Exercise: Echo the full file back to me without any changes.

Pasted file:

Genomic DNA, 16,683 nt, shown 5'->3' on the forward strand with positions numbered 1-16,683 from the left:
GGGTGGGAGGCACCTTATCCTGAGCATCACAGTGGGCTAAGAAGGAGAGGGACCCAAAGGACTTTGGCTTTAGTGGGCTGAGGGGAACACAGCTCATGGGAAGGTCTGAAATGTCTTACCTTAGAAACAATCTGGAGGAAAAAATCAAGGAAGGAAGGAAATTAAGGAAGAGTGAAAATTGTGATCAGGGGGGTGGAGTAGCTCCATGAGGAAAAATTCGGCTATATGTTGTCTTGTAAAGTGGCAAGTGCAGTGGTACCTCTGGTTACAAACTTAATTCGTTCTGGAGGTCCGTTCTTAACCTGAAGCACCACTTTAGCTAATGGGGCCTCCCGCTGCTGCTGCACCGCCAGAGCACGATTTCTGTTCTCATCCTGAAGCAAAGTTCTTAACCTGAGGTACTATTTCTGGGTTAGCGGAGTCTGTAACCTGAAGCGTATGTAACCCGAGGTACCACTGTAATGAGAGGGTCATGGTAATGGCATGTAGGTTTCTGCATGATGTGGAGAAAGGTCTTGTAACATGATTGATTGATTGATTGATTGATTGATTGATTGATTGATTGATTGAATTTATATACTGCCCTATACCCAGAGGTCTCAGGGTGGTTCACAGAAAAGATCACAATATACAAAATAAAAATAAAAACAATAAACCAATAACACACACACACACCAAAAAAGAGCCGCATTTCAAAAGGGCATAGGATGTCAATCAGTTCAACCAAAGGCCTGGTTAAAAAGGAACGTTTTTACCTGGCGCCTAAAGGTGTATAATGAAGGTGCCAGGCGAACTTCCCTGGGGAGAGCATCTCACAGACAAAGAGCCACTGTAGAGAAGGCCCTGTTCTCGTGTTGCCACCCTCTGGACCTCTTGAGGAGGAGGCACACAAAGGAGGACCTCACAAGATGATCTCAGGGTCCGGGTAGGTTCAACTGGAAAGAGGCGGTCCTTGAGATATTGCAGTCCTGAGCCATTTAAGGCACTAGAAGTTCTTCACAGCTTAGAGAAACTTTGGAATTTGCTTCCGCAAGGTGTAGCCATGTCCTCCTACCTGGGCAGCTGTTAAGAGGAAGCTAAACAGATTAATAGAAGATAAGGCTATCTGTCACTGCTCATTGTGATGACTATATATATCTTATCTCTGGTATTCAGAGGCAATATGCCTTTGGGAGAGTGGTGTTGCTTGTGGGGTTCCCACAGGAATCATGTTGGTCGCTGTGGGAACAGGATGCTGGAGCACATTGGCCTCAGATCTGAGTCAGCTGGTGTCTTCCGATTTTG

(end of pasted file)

Genomic DNA, 16,683 nt, shown 5'->3' on the forward strand with positions numbered 1-16,683 from the left:
GGGTGGGAGGCACCTTATCCTGAGCATCACAGTGGGCTAAGAAGGAGAGGGACCCAAAGGACTTTGGCTTTAGTGGGCTGAGGGGAACACAGCTCATGGGAAGGTCTGAAATGTCTTACCTTAGAAACAATCTGGAGGAAAAAATCAAGGAAGGAAGGAAATTAAGGAAGAGTGAAAATTGTGATCAGGGGGGTGGAGTAGCTCCATGAGGAAAAATTCGGCTATATGTTGTCTTGTAAAGTGGCAAGTGCAGTGGTACCTCTGGTTACAAACTTAATTCGTTCTGGAGGTCCGTTCTTAACCTGAAGCACCACTTTAGCTAATGGGGCCTCCCGCTGCTGCTGCACCGCCAGAGCACGATTTCTGTTCTCATCCTGAAGCAAAGTTCTTAACCTGAGGTACTATTTCTGGGTTAGCGGAGTCTGTAACCTGAAGCGTATGTAACCCGAGGTACCACTGTAATGAGAGGGTCATGGTAATGGCATGTAGGTTTCTGCATGATGTGGAGAAAGGTCTTGTAACATGATTGATTGATTGATTGATTGATTGATTGATTGATTGATTGATTGAATTTATATACTGCCCTATACCCAGAGGTCTCAGGGTGGTTCACAGAAAAGATCACAATATACAAAATAAAAATAAAAACAATAAACCAATAACACACACACACACCAAAAAAGAGCCGCATTTCAAAAGGGCATAGGATGTCAATCAGTTCAACCAAAGGCCTGGTTAAAAAGGAACGTTTTTACCTGGCGCCTAAAGGTGTATAATGAAGGTGCCAGGCGAACTTCCCTGGGGAGAGCATCTCACAGACAAAGAGCCACTGTAGAGAAGGCCCTGTTCTCGTGTTGCCACCCTCTGGACCTCTTGAGGAGGAGGCACACAAAGGAGGACCTCACAAGATGATCTCAGGGTCCGGGTAGGTTCAACTGGAAAGAGGCGGTCCTTGAGATATTGCAGTCCTGAGCCATTTAAGGCACTAGAAGTTCTTCACAGCTTAGAGAAACTTTGGAATTTGCTTCCGCAAGGTGTAGCCATGTCCTCCTACCTGGGCAGCTGTTAAGAGGAAGCTAAACAGATTAATAGAAGATAAGGCTATCTGTCACTGCTCATTGTGATGACTATATATATCTTATCTCTGGTATTCAGAGGCAATATGCCTTTGGGAGAGTGGTGTTGCTTGTGGGGTTCCCACAGGAATCATGTTGGTCGCTGTGGGAACAGGATGCTGGAGCACATTGGCCTCAGATCTGAGTCAGCTGGTGTCTTCCGATTTTG